Food & Drink Magazine

Best Indian Destinations Off the Beaten Track

By Indian Food Freak @IFoodFreak

Best Indian Destinations Off the Beaten Track

India is a rich and varied land featuring some of the most beautiful locations in the world.

Incredible India explains how the country is a ‘mosaic of multicultural experiences’ that offers great locations to visit and of course, wonderful food to enjoy.

Whilst the erstwhile traveler may look to take in the usual tourist spots of the Taj Mahal and perhaps the Red Fort, those who dig a little deeper can find some hidden gems that are well worth the time and effort. If you’re planning a trip, there is a wealth of travel information for a visitor to India on Expatbets explaining not only where to go, but also where to live if you are moving to the country. It is those expats that will tend to know the sort of destinations that are hidden gems; places you might not have intended to visit but would make your journey richer by doing so.

Each of those locations also offers the chance to take in a different local cuisine, something we explore over four locations for you. Next time you’re heading around India, be sure to factor in these great places to spend time.


The Kutch region of Gujarat is sometimes described as India’s ‘wild west’, Gujarat offers the knowledgeable tourist a wholly different Indian experience. Foodies might be interested in Palitana, the world’s first vegetarian city. The Metro reveals it has 863 temples, but that it is also illegal to sell meat or eggs there. The local dish of Kutch region is the Khichdi and kadhi or Bajra no rotlo, guvarnu shaak. It is made from rice and lentils and is a great vegetarian dish which seems fitting for Palitana.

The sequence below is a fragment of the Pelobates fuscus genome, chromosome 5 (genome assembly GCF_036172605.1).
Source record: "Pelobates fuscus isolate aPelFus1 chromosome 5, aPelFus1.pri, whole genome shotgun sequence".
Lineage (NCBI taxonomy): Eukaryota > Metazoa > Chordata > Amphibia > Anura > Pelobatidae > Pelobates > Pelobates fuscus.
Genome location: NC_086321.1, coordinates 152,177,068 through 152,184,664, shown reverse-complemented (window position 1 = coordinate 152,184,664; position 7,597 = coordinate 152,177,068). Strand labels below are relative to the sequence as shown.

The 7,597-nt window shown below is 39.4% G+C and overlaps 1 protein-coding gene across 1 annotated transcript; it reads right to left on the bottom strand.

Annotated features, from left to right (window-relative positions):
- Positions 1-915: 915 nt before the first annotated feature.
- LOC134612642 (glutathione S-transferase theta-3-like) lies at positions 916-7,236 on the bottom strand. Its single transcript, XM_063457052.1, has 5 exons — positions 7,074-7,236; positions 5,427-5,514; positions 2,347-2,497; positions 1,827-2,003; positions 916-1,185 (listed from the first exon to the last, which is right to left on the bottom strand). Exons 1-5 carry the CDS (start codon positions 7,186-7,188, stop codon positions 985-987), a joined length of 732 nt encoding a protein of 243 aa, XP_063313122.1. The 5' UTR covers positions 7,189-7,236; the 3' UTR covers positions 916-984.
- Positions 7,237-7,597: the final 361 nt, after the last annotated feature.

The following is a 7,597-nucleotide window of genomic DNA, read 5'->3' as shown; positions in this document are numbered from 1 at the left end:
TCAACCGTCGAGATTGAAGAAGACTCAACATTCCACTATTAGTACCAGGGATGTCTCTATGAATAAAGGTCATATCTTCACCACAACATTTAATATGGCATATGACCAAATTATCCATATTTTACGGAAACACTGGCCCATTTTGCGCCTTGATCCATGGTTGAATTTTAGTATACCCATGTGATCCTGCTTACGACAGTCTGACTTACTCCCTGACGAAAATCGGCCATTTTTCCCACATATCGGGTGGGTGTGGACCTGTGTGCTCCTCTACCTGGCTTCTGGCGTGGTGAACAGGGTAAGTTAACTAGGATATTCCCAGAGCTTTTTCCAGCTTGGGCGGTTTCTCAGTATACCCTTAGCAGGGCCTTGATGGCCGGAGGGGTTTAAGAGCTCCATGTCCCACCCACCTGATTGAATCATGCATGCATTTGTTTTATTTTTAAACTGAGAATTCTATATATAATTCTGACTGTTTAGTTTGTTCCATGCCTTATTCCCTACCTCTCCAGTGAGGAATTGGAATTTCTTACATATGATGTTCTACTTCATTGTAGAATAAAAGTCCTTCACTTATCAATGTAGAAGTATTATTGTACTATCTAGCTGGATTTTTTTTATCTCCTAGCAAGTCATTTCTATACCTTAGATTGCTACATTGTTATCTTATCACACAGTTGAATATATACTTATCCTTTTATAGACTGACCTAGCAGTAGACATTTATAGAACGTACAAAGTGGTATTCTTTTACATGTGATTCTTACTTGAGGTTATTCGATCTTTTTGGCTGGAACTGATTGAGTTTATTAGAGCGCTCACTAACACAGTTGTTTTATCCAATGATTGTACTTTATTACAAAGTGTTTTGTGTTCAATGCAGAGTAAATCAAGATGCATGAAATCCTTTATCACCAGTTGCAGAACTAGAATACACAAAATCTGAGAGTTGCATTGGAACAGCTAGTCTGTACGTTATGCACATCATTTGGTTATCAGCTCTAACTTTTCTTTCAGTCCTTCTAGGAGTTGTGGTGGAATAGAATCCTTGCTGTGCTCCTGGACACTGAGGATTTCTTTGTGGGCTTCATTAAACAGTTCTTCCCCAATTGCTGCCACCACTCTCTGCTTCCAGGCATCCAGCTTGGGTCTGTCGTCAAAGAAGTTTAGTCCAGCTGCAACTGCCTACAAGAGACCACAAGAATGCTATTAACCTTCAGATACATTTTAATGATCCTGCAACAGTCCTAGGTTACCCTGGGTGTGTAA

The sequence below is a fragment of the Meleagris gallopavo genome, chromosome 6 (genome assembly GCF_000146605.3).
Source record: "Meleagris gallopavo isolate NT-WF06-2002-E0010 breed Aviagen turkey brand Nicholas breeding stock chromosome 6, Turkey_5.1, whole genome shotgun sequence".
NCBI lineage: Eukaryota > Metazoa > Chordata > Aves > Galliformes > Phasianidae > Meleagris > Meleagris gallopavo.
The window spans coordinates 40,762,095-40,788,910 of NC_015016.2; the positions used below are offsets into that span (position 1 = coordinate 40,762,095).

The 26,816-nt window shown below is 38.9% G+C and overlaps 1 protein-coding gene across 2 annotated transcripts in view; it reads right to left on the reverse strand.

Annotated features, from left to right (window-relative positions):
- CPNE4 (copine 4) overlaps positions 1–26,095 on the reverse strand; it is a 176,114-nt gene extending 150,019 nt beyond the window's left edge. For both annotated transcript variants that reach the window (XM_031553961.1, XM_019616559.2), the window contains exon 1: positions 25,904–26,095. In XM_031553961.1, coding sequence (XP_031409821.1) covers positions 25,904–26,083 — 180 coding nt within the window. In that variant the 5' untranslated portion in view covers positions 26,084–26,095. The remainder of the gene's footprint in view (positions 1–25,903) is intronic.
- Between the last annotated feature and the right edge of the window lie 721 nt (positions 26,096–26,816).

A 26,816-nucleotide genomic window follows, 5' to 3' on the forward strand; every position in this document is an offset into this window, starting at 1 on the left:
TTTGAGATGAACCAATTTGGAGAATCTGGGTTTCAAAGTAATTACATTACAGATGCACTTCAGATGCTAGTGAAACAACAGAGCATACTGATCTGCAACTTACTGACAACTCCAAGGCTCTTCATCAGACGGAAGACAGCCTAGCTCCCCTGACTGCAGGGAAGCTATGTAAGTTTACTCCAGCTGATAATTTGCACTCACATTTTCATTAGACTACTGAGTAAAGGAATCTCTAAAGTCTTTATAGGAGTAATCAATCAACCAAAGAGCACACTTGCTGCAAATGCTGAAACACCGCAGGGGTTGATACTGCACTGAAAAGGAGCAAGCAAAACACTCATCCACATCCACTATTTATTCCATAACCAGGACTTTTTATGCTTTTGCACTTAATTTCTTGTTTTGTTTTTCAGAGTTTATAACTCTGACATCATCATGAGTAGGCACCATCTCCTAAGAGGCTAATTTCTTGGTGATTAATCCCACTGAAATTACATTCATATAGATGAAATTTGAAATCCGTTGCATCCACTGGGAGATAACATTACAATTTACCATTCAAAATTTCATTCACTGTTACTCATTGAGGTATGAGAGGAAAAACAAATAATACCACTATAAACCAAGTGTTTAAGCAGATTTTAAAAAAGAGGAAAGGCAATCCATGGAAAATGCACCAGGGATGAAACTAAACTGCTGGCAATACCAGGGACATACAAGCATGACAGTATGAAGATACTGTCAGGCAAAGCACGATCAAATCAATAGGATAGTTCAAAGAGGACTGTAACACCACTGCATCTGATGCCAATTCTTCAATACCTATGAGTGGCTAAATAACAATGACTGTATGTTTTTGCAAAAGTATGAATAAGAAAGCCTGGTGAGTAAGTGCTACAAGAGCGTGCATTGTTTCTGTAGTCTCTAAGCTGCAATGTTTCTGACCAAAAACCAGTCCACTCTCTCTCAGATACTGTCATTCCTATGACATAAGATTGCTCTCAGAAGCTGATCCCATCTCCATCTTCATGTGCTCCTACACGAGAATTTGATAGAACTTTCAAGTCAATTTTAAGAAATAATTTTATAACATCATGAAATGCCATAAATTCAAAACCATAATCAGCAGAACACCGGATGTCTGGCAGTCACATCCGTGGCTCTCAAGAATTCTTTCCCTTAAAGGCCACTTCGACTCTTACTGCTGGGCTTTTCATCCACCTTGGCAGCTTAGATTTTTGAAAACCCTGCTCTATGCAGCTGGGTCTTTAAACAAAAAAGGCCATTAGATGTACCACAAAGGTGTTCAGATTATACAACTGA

Spiti is an altitude desert, not as well known as Ladakh or Leh, but no less beautiful and attractive to tourists. It is a stark landscape, peppered with temples and villages, combing alpine plains with snow-capped mountains. The Spiti Valley is a cultural center for Buddhists and as The Times of India revealed back in 2017, it is easier to access now thanks to the Rohtang Tunnel.

Tsampa is one local delicacy you would have to try whilst here; it is a roasted flour porridge but holds cultural significance as it is often used in Buddhist rituals, where pinches are thrown into the air.


Majuli is a river island in the Brahmaputra River, Assam, is becoming more popular with tourists. It is wonderful flat landscape suits those looking to get around on a bicycle, whilst bamboo huts offer an authentic and heart-warming accommodation for the handful of westerners who decided to venture on the 24-hour journey from Calcutta.

If you do visit, be sure to try Pamnam fish and chicken, which is usually baked in banana leaf. It is a dish widely available around the world, but for the truly authentic version, you must visit this little-known corner of India.


The southern coastal city of Kannur offers a range of experiences for those who visit, including the wonderful Payambalam beach and nearby lighthouse. The town has much more than just beautiful beaches, with plenty to keep you amused in the surrounding area. The Mutthapan temple boasts a weirdly hypnotic traditional evening dance, and is just 16km from the city.

With Kannur being a coastal town the seafood is just exquisite, and nobody should visit without sampling some kallumakkaya nirachathu, a truly superb take on mussels blended with the perfect amount of spices. If seafood is not your thing, then thalassery chicken biryani is another great option, with the rice, chicken and spices all cooked in the same dish.

For all the latest news and reviews of food and travel around India make sure you pay regular visits to our Indian Food Freak website.

Back to Featured Articles on Logo Paperblog